When it comes to what works, I’m interested in the technical and tactical, not in ideological compromise (I don’t regard incremental improvement as “compromise” — compromise is when you give something up, not when you get less than you’d like).

    I’m not sure who this “us” is that I’m supposed to make it “work” without. I’m not opposed to anarchists or “purists,” because I’m both. All I’m really looking for from LP members is to understand that having the right ideas and hoping for a miracle is not a political strategy.

    Regards,
    Tom Knapp

  21. That was worth requoting:

    Throw everything at the wall and see what sticks, including the rule book, but be sure to learn all the rules in the book first. That way it is easier to break them.

  22. Tom,

    While I won’t compromise on most political issues, all of us with independent thought processes compromise on candidates virtually every time.

    I know you did (as did I) when we worked for Mikey. Our obvious first choice was Russo, and I’m also aware that we both had issues with some of his platform concepts and political statements.

    To some degree, unless we are to forever remain a group of individuals taking potshots at advanced aircraft with our peashooters, we will have to better learn the art of compromise.

    To me, all candidates are the lesser of three or more evils. The only way to change that is for me to run for every possible office at each election. I choose to pick the best of the bunch, but that is a compromise.

  23. >Both sides can include purists, pragmatists, incrementalists, anarchists, minarchists, constitutionalists, Libertarians, Republicans, Democrats, activists, institutionalists and even philosophers.

    I think this statement bears repeating.

    Or taking a similar notion from a slightly different angle, my experience, as a ‘purist’, is that most of the ‘pursits’ that I’ve dealt with have little to no objection to the idea of taking incremental/compromise positions when given a situation where it is appropriate to do so.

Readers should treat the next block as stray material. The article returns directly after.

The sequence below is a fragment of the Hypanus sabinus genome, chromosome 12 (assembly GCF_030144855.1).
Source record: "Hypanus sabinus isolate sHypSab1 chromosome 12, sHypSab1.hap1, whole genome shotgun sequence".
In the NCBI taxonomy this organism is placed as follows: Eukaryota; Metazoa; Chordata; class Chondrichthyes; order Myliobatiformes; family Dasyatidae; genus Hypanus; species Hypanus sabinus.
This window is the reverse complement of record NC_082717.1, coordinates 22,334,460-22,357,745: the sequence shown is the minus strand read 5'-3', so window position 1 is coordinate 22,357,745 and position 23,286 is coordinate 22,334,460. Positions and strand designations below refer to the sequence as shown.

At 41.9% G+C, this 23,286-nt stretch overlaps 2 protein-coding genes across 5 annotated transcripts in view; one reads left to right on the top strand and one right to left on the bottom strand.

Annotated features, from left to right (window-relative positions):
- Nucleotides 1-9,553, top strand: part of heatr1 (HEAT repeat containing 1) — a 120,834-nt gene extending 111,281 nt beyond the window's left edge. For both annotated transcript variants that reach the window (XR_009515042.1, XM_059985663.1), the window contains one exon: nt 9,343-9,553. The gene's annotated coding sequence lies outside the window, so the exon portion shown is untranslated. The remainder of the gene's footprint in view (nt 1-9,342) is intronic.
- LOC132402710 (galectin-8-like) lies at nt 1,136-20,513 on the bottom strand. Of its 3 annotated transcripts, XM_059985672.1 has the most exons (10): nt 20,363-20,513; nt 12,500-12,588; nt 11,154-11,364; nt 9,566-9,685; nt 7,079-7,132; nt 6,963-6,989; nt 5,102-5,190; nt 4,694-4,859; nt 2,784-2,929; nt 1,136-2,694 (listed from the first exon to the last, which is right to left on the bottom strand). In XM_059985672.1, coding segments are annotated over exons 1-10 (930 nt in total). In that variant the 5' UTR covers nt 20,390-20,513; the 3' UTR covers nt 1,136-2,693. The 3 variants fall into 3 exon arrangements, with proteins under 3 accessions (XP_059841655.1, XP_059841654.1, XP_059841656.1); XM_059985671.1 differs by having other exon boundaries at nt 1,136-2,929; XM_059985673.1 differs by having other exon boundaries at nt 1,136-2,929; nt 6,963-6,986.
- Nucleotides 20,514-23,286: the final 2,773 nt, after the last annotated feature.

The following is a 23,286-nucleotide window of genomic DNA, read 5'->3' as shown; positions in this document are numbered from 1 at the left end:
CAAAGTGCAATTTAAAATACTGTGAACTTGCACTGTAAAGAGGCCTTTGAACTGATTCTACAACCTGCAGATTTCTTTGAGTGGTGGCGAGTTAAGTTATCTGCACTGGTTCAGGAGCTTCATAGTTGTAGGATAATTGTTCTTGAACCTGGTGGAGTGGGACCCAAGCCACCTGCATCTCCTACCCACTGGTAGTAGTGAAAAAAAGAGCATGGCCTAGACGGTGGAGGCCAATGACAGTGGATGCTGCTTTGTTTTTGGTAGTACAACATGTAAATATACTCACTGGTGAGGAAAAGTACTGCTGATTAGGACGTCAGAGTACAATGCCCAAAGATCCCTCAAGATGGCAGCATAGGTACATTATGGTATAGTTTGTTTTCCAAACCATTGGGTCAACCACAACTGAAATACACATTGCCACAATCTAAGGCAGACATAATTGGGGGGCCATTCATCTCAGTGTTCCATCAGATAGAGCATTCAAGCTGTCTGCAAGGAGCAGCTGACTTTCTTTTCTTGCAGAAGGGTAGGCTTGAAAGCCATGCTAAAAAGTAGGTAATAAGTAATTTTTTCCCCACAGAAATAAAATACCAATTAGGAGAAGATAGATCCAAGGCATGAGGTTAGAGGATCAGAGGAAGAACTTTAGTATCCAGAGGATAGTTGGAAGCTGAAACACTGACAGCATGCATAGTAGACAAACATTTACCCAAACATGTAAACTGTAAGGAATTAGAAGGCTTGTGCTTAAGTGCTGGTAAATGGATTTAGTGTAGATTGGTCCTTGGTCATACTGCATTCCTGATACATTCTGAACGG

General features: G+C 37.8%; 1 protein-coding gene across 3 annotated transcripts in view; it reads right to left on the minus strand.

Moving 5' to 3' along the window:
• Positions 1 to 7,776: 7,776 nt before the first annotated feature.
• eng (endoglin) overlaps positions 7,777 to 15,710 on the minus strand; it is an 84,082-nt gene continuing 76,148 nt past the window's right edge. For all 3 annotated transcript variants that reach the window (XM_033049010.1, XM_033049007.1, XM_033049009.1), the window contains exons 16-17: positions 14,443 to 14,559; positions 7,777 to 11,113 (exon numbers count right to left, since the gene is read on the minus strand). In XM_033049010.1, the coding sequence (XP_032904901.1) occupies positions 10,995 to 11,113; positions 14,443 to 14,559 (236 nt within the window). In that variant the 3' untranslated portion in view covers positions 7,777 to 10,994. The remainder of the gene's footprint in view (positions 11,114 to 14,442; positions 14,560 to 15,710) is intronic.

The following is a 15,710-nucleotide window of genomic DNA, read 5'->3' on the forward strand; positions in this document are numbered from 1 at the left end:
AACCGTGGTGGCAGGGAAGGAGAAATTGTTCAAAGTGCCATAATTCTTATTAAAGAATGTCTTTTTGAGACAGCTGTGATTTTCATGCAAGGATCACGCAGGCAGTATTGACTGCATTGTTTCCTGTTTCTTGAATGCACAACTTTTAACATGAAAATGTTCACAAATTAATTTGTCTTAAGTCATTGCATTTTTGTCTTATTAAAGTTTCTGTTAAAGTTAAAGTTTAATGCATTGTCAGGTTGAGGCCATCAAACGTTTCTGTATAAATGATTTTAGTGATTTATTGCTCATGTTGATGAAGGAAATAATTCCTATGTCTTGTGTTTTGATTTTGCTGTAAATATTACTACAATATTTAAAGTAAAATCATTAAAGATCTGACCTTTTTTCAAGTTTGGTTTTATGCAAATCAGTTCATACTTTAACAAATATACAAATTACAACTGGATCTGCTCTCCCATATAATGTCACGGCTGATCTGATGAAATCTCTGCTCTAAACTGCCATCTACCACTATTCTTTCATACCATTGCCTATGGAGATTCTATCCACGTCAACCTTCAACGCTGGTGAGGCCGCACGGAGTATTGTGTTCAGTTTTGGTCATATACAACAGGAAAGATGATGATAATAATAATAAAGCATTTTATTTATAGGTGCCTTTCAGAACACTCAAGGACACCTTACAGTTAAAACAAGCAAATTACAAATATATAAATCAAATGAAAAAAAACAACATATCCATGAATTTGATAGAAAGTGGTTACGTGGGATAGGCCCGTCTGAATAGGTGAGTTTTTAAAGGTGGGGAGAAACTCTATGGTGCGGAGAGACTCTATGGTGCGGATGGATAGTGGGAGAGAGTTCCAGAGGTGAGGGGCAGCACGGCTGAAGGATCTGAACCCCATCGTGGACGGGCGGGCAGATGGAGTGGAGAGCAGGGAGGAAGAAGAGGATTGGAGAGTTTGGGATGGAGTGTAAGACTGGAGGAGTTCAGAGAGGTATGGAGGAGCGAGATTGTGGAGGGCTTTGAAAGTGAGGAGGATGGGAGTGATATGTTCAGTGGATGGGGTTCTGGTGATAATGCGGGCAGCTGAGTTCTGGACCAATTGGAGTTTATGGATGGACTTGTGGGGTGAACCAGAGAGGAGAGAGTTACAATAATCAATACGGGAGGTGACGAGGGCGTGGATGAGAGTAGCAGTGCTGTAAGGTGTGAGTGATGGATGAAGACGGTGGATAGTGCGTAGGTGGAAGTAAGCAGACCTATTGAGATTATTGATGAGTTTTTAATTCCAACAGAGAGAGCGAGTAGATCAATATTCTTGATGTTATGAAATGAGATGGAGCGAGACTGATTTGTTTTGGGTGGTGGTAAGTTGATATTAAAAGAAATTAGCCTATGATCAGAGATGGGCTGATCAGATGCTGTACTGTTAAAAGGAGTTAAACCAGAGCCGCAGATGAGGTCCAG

The reason the case so often appears to be othewise is that we are usually quoted in the context of responding to someone, who calls himself a ‘pragmatist’, but is in actuality just an idiot who thinks that shutting up on the one anti-pet issue that rubs that particular person the wrong way is the holy grail that will save us all.

    As in “if we’d just back off the drug war”. Or “if we’d only support the war”. Or “if we’d just agree to militarize the border”…

  24. I am a pragmatist. I have no particular “pet issue” beyond simple encouragement of unity in the party as a whole.

    I’ve gotten a little flack for the few mentions (not here) I’ve made of the fact that I believe simply winning elections with a “big L” would be good for the party. Amazingly to me, there are far too many who believe a high-profile electee with the “L” next to his name would be more of a potential for disaster than a win. Mostly I suspect it all falls down to simple antagonism in nature (people who fight merely to fight.) End of the day — we need to be higher profile. Elections and education both make that happen.

    On another — semi-related — note; I have been wondering this thought for a while now: what, structurally, are the D’s & R’s doing that we’re not, that is compatible with the Libertarian ideology? (cont’d)

  25. (cont’d from previous)

    The thought began in my head with one simple realization; despite what they are now and the tactics they use to retain power now, both parties gained power *before* the “time of tax hand-outs” et al. I know, for example, that the republicans and democrats use “political clubs” from which activism (education?) is done, and the political body itself remains a political body.

    I’m not certain what I’m really trying to say here — coupled with a lack of personal experience on the matter — but I really feel that there’s something to this that needs to be examined by a better informed mind than my own.

  26. Libertarian “purists” haven’t got the best records…and that’s judging both the purity and effectiveness of the most distinctive party bellweathers of the past: Rothbard, Evers, Raimondo, Garris, Pillsbury-Foster…the list goes on. Most became Republicans, and have variously backed Reagan, both Bushes, Buchanan and Nader.

    Some people like to point fingers and go to conventions where they can point fingers as part of a mob.

    Finger pointers are unseemly, rude, and unpleasant. Go to any LP convention, and you’ll find them. Meetingists are not activists.